Fall Foliage – It’s Coming.
The best time to see the fall foliage in Pennsylvania will in 2 -3 weeks. But it’s starting. The colors of Summer are still with us, but you can see a hint.
Then this came on the radio:
Giuseppe Torelli – Concerto in A Major for Guitar & Violin.
Western Civilization: There Is No Substitute.
It has given the world Calculus, Relativity, Thermo Dynamics, Radio Astronomy, Indoor Plumbing, The Combustion Engine, Air Travel, that ridiculously useful Smart Phone, and oh, Giuseppe Torelli. I know nothing of Torelli other than he composed some magnificent works and that you can find him on Youtube. That, and centuries after his death, he gave me a pleasant ride home this afternoon.
The crisp snap of Autumn isn’t here yet. But I’ve learned to enjoy the season I’m in. The garden continues to produce and will probably do so for another two weeks.
Meanwhile, a glimpse of things to come.
Maple Leaf, Mid-September Pennsylvania
Fall in the Lehigh Valley is something everyone should experience. If you can’t get out here this year, put it on your bucket list.
Worship Leading – good? Not so good? Do we want to go back to something else, and if so, how far back?
This week my wife tagged me on what has to be one of the most awkward worship videos ever. My response? This has to be the best argument in favor of putting every worship team in gray cowl robes and having them chant in Latin.
Seriously, would that be so awful? Yeah, I know. This is the 21st century, and Latin is a dead language.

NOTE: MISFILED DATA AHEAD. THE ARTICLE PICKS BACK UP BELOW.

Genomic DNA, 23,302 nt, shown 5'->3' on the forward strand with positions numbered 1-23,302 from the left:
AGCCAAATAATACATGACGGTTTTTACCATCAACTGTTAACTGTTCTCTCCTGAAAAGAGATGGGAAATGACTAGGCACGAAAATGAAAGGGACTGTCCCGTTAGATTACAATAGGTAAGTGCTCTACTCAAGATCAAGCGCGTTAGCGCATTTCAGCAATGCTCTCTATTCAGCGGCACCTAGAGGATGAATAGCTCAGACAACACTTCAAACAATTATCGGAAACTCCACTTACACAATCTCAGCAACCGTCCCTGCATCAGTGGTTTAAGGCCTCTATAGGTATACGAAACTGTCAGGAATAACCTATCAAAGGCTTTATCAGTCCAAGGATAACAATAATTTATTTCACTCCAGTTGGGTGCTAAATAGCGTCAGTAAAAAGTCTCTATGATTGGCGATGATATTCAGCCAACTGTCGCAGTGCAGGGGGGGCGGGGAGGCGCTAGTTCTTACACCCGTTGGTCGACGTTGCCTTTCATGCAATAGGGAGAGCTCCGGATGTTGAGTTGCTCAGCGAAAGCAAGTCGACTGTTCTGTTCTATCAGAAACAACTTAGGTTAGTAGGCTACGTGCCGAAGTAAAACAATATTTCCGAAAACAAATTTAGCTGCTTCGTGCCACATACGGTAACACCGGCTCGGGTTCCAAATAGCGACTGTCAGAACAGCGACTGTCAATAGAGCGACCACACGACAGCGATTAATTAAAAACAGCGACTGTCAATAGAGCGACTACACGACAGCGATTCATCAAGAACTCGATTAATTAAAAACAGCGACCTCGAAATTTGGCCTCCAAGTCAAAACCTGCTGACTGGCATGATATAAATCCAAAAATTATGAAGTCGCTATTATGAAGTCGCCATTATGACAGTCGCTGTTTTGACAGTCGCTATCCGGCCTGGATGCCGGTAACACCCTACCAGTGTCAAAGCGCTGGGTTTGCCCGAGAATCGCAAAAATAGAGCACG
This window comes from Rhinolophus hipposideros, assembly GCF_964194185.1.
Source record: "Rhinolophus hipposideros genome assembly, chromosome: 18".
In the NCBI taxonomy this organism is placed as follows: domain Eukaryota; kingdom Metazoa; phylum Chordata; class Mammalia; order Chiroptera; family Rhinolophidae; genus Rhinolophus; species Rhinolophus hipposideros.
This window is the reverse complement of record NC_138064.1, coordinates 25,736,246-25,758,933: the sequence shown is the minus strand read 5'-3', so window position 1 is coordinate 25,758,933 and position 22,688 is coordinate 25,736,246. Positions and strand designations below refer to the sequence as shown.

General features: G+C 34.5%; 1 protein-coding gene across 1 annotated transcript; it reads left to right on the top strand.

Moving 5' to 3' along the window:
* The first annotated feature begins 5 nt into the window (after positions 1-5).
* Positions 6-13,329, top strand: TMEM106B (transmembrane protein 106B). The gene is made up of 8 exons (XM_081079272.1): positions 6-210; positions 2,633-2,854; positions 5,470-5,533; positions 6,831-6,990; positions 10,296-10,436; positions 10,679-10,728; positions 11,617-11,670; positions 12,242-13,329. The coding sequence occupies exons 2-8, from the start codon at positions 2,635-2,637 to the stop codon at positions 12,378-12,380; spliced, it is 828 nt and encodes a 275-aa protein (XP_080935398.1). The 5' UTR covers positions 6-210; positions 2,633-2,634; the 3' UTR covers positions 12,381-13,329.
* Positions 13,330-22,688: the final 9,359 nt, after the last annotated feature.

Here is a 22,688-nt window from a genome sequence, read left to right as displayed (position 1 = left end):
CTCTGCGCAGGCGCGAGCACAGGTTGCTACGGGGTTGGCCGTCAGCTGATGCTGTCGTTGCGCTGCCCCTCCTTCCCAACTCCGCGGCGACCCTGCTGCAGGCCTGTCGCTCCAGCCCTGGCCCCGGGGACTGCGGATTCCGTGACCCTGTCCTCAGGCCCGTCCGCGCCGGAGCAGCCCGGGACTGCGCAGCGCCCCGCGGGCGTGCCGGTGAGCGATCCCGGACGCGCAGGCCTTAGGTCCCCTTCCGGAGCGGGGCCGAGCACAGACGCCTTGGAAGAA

Late Summer Kitchen Garden
It’s September. This morning there was a coolness in the air presaging a pleasant Fall. I can wait for the crisp snap of the Autumn morning. I’ve come to learn the importance of enjoying the season I’m in. The green remains, though one or two trees are shedding the occasional leaf. Then there’s the kitchen garden.
The garden remains productive. The zucchini has been a pleasant surprise and the tomatoes have ripened on the vine. The marinara sauce should last into Thanksgiving.
This weekend’s project? Pickling the cucumbers. It’s an experiment. We only planted one vine, so we’ll see.
Vinegar, some pepper corns, salt, sugar, garlic and a little dill weed. Check back next week and I’ll let you know. How it turns out.
In the meantime, here is today’s harvest.
Monuments And Those Who Are Triggered
This may surprise some of the people who know me. With respect to monuments, I don’t have a dog in the fight.
So here is my take on the confederate monument controversy. The existence and maintenance of monuments requires that enough people are willing to devote adequate resources. Those resources are, as they have always been, Time, and Labor. Those familiar with economics Continue reading
I venture out into the early morning stillness. The fog lifts with the rising sun. I pick my way carefully over the lawn, it’s blades still wet. I am here to prune, to pick, to breathe. The Victorians called it “taking the air,” I think. It’s August, and the kitchen garden has changed over from Spring to late Summer.
Immigration is a hot button issue to be sure.
Some believe, (myself among them) that perhaps it’s time to align our immigration policy closer to that which other nations employ.